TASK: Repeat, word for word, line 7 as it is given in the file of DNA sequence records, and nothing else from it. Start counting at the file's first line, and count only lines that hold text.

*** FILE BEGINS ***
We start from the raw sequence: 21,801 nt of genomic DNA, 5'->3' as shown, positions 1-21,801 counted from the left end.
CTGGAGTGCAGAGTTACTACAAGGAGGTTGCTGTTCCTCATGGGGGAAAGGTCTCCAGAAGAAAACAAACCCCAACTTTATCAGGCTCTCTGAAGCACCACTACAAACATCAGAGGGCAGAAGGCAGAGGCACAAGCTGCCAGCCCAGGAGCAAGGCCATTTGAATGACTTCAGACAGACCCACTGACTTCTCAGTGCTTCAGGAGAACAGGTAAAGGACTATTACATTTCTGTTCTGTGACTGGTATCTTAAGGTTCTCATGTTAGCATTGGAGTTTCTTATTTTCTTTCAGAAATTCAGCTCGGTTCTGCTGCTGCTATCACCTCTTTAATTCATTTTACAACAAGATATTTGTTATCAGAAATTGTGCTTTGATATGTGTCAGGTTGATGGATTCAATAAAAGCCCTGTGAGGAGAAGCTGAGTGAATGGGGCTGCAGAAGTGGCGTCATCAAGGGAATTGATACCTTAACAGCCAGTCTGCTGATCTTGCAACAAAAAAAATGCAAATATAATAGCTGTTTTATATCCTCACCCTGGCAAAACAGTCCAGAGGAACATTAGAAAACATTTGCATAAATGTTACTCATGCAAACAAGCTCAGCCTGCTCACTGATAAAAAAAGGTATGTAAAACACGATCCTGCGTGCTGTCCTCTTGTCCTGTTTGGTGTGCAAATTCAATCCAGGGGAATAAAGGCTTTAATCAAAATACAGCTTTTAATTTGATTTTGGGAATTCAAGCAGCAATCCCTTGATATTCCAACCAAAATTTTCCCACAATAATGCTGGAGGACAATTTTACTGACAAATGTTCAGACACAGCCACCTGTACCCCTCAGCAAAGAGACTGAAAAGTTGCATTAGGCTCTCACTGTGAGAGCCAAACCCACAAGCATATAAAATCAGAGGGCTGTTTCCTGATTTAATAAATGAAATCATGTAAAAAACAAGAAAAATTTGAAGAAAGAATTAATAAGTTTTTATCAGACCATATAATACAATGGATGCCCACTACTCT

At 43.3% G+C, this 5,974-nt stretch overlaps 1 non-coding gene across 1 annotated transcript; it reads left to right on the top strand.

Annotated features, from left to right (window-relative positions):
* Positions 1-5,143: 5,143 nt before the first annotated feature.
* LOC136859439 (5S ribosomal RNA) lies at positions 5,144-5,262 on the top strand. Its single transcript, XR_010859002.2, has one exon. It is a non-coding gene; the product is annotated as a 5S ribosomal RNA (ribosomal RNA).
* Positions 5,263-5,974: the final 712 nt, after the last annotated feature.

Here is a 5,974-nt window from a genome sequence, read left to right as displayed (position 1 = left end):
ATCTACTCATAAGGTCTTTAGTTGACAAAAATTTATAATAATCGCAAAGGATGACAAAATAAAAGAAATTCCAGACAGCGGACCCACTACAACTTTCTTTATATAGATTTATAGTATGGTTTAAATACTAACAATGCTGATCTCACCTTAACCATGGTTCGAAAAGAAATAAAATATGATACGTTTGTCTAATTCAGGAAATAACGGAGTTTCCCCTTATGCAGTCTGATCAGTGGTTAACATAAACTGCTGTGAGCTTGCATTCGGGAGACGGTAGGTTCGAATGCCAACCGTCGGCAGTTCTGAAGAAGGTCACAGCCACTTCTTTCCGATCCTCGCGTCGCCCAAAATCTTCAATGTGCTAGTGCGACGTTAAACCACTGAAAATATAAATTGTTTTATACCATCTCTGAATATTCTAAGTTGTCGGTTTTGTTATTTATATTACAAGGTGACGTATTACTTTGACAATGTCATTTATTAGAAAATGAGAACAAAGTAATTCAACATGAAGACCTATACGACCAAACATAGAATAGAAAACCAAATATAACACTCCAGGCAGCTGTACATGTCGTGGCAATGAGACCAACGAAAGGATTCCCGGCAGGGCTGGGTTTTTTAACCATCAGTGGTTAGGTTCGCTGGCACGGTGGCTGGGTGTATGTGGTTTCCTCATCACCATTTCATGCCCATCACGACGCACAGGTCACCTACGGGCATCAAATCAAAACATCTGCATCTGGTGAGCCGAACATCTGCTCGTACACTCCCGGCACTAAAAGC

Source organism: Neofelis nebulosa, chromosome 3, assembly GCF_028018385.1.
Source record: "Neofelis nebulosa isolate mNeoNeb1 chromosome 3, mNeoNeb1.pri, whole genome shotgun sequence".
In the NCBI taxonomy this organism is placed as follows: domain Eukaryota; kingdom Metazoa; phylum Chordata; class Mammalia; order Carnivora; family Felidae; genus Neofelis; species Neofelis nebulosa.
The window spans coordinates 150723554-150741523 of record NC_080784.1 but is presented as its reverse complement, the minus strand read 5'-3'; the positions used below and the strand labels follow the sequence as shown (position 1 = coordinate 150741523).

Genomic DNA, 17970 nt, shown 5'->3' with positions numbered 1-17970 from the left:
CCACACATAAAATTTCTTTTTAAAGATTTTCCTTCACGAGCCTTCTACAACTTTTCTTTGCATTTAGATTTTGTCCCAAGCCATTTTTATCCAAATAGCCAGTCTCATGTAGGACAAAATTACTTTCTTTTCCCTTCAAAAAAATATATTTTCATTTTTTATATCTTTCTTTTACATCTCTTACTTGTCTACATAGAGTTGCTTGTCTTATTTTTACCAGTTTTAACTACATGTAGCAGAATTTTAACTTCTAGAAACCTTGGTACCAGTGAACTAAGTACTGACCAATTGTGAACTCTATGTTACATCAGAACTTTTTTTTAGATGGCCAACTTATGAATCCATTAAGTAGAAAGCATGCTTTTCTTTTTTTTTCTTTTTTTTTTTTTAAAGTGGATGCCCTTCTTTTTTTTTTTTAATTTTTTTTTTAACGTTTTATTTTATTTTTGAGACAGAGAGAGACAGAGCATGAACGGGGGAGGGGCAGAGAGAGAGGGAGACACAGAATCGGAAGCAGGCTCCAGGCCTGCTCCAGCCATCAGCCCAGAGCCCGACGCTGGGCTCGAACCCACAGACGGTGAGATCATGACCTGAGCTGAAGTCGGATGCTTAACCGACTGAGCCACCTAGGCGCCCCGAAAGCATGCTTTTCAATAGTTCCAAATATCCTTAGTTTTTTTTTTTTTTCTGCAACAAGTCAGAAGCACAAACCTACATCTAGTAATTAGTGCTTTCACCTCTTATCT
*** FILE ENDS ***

* Positions 5,263-5,974: the final 712 nt, after the last annotated feature.